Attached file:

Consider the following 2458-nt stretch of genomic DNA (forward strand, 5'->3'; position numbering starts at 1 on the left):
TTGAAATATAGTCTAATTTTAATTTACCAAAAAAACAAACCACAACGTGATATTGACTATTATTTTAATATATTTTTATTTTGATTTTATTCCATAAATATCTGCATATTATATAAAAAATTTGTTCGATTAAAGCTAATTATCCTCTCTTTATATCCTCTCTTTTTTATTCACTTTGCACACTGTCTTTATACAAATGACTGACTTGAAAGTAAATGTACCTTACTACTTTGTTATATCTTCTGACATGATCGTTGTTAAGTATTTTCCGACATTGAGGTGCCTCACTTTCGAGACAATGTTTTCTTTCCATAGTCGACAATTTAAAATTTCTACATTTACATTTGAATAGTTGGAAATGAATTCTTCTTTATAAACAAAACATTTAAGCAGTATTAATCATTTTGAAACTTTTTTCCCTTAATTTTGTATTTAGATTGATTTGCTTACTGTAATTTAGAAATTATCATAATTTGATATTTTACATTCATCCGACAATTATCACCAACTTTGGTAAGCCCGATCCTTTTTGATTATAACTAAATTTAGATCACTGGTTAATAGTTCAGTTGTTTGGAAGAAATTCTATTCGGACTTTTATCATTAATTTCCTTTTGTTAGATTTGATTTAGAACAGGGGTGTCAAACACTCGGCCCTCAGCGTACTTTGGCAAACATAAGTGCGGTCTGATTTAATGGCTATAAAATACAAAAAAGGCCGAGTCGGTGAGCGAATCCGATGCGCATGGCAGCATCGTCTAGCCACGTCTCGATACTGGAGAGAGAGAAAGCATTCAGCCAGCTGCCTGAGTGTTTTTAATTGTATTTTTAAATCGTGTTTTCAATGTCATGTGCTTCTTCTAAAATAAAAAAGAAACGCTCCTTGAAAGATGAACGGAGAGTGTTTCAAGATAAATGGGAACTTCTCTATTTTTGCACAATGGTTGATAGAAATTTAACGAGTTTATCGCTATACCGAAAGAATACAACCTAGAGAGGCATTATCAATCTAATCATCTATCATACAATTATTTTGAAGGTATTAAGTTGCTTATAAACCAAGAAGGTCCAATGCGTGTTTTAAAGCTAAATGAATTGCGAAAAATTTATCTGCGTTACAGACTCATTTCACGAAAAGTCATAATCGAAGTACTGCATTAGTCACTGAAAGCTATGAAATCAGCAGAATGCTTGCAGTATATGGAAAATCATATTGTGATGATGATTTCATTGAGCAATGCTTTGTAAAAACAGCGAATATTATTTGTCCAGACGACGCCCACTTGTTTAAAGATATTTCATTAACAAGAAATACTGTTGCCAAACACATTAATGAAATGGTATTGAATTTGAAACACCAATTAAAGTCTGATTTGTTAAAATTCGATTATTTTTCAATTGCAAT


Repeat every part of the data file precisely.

Consider the following 2458-nt stretch of genomic DNA (forward strand, 5'->3'; position numbering starts at 1 on the left):
TTGAAATATAGTCTAATTTTAATTTACCAAAAAAACAAACCACAACGTGATATTGACTATTATTTTAATATATTTTTATTTTGATTTTATTCCATAAATATCTGCATATTATATAAAAAATTTGTTCGATTAAAGCTAATTATCCTCTCTTTATATCCTCTCTTTTTTATTCACTTTGCACACTGTCTTTATACAAATGACTGACTTGAAAGTAAATGTACCTTACTACTTTGTTATATCTTCTGACATGATCGTTGTTAAGTATTTTCCGACATTGAGGTGCCTCACTTTCGAGACAATGTTTTCTTTCCATAGTCGACAATTTAAAATTTCTACATTTACATTTGAATAGTTGGAAATGAATTCTTCTTTATAAACAAAACATTTAAGCAGTATTAATCATTTTGAAACTTTTTTCCCTTAATTTTGTATTTAGATTGATTTGCTTACTGTAATTTAGAAATTATCATAATTTGATATTTTACATTCATCCGACAATTATCACCAACTTTGGTAAGCCCGATCCTTTTTGATTATAACTAAATTTAGATCACTGGTTAATAGTTCAGTTGTTTGGAAGAAATTCTATTCGGACTTTTATCATTAATTTCCTTTTGTTAGATTTGATTTAGAACAGGGGTGTCAAACACTCGGCCCTCAGCGTACTTTGGCAAACATAAGTGCGGTCTGATTTAATGGCTATAAAATACAAAAAAGGCCGAGTCGGTGAGCGAATCCGATGCGCATGGCAGCATCGTCTAGCCACGTCTCGATACTGGAGAGAGAGAAAGCATTCAGCCAGCTGCCTGAGTGTTTTTAATTGTATTTTTAAATCGTGTTTTCAATGTCATGTGCTTCTTCTAAAATAAAAAAGAAACGCTCCTTGAAAGATGAACGGAGAGTGTTTCAAGATAAATGGGAACTTCTCTATTTTTGCACAATGGTTGATAGAAATTTAACGAGTTTATCGCTATACCGAAAGAATACAACCTAGAGAGGCATTATCAATCTAATCATCTATCATACAATTATTTTGAAGGTATTAAGTTGCTTATAAACCAAGAAGGTCCAATGCGTGTTTTAAAGCTAAATGAATTGCGAAAAATTTATCTGCGTTACAGACTCATTTCACGAAAAGTCATAATCGAAGTACTGCATTAGTCACTGAAAGCTATGAAATCAGCAGAATGCTTGCAGTATATGGAAAATCATATTGTGATGATGATTTCATTGAGCAATGCTTTGTAAAAACAGCGAATATTATTTGTCCAGACGACGCCCACTTGTTTAAAGATATTTCATTAACAAGAAATACTGTTGCCAAACACATTAATGAAATGGTATTGAATTTGAAACACCAATTAAAGTCTGATTTGTTAAAATTCGATTATTTTTCAATTGCAAT